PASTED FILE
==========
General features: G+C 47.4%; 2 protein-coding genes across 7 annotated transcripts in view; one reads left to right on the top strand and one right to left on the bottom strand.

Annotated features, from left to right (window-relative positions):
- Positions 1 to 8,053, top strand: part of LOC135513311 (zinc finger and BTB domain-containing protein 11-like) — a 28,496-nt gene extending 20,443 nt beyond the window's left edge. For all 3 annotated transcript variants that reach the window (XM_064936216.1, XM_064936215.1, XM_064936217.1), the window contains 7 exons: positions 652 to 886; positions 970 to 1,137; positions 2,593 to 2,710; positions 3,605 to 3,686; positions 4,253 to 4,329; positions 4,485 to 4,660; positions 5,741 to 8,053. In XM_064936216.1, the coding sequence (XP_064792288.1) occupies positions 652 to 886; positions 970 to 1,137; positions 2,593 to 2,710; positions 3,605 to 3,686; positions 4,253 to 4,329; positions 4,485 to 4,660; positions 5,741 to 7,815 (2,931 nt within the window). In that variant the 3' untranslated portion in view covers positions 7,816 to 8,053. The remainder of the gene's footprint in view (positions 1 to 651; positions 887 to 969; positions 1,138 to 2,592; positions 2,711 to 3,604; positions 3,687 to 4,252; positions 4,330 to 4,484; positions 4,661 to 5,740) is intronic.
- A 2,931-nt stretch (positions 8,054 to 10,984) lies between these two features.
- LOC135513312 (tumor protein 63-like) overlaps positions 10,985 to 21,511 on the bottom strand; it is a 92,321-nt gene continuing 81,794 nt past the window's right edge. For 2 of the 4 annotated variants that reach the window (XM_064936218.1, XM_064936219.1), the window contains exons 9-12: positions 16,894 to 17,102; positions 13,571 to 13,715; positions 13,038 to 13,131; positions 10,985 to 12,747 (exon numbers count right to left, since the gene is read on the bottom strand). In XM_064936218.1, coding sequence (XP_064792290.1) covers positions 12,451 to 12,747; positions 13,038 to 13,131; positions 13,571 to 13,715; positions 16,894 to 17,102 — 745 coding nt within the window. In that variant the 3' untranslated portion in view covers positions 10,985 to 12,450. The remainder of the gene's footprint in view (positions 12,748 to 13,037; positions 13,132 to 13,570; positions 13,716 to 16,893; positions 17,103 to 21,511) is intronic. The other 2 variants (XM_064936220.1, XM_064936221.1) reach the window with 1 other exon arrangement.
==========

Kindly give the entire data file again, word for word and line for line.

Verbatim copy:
General features: G+C 47.4%; 2 protein-coding genes across 7 annotated transcripts in view; one reads left to right on the top strand and one right to left on the bottom strand.

Annotated features, from left to right (window-relative positions):
- Positions 1 to 8,053, top strand: part of LOC135513311 (zinc finger and BTB domain-containing protein 11-like) — a 28,496-nt gene extending 20,443 nt beyond the window's left edge. For all 3 annotated transcript variants that reach the window (XM_064936216.1, XM_064936215.1, XM_064936217.1), the window contains 7 exons: positions 652 to 886; positions 970 to 1,137; positions 2,593 to 2,710; positions 3,605 to 3,686; positions 4,253 to 4,329; positions 4,485 to 4,660; positions 5,741 to 8,053. In XM_064936216.1, the coding sequence (XP_064792288.1) occupies positions 652 to 886; positions 970 to 1,137; positions 2,593 to 2,710; positions 3,605 to 3,686; positions 4,253 to 4,329; positions 4,485 to 4,660; positions 5,741 to 7,815 (2,931 nt within the window). In that variant the 3' untranslated portion in view covers positions 7,816 to 8,053. The remainder of the gene's footprint in view (positions 1 to 651; positions 887 to 969; positions 1,138 to 2,592; positions 2,711 to 3,604; positions 3,687 to 4,252; positions 4,330 to 4,484; positions 4,661 to 5,740) is intronic.
- A 2,931-nt stretch (positions 8,054 to 10,984) lies between these two features.
- LOC135513312 (tumor protein 63-like) overlaps positions 10,985 to 21,511 on the bottom strand; it is a 92,321-nt gene continuing 81,794 nt past the window's right edge. For 2 of the 4 annotated variants that reach the window (XM_064936218.1, XM_064936219.1), the window contains exons 9-12: positions 16,894 to 17,102; positions 13,571 to 13,715; positions 13,038 to 13,131; positions 10,985 to 12,747 (exon numbers count right to left, since the gene is read on the bottom strand). In XM_064936218.1, coding sequence (XP_064792290.1) covers positions 12,451 to 12,747; positions 13,038 to 13,131; positions 13,571 to 13,715; positions 16,894 to 17,102 — 745 coding nt within the window. In that variant the 3' untranslated portion in view covers positions 10,985 to 12,450. The remainder of the gene's footprint in view (positions 12,748 to 13,037; positions 13,132 to 13,570; positions 13,716 to 16,893; positions 17,103 to 21,511) is intronic. The other 2 variants (XM_064936220.1, XM_064936221.1) reach the window with 1 other exon arrangement.